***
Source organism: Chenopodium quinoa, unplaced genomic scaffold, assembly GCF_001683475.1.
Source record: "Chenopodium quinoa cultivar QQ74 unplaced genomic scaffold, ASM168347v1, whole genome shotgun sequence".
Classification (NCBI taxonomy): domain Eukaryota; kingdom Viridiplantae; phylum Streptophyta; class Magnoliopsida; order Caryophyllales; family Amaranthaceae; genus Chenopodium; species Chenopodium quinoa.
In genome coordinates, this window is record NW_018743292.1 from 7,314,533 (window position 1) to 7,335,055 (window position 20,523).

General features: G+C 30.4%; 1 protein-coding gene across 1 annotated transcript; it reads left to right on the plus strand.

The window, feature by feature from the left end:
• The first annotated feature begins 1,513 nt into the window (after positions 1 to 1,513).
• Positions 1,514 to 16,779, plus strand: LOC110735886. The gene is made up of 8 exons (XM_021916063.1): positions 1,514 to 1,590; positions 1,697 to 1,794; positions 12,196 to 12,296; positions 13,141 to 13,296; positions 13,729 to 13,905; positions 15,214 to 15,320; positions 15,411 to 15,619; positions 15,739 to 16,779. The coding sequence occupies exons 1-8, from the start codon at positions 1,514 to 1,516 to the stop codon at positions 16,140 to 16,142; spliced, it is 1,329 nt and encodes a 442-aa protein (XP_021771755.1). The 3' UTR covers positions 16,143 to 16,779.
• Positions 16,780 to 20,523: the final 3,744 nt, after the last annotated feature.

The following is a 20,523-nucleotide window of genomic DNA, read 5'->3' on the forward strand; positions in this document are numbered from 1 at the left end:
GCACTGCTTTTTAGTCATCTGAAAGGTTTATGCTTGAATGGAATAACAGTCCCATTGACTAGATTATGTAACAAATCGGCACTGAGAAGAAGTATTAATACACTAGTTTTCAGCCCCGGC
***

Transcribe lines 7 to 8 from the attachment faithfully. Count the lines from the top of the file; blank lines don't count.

• The first annotated feature begins 1,513 nt into the window (after positions 1 to 1,513).
• Positions 1,514 to 16,779, plus strand: LOC110735886. The gene is made up of 8 exons (XM_021916063.1): positions 1,514 to 1,590; positions 1,697 to 1,794; positions 12,196 to 12,296; positions 13,141 to 13,296; positions 13,729 to 13,905; positions 15,214 to 15,320; positions 15,411 to 15,619; positions 15,739 to 16,779. The coding sequence occupies exons 1-8, from the start codon at positions 1,514 to 1,516 to the stop codon at positions 16,140 to 16,142; spliced, it is 1,329 nt and encodes a 442-aa protein (XP_021771755.1). The 3' UTR covers positions 16,143 to 16,779.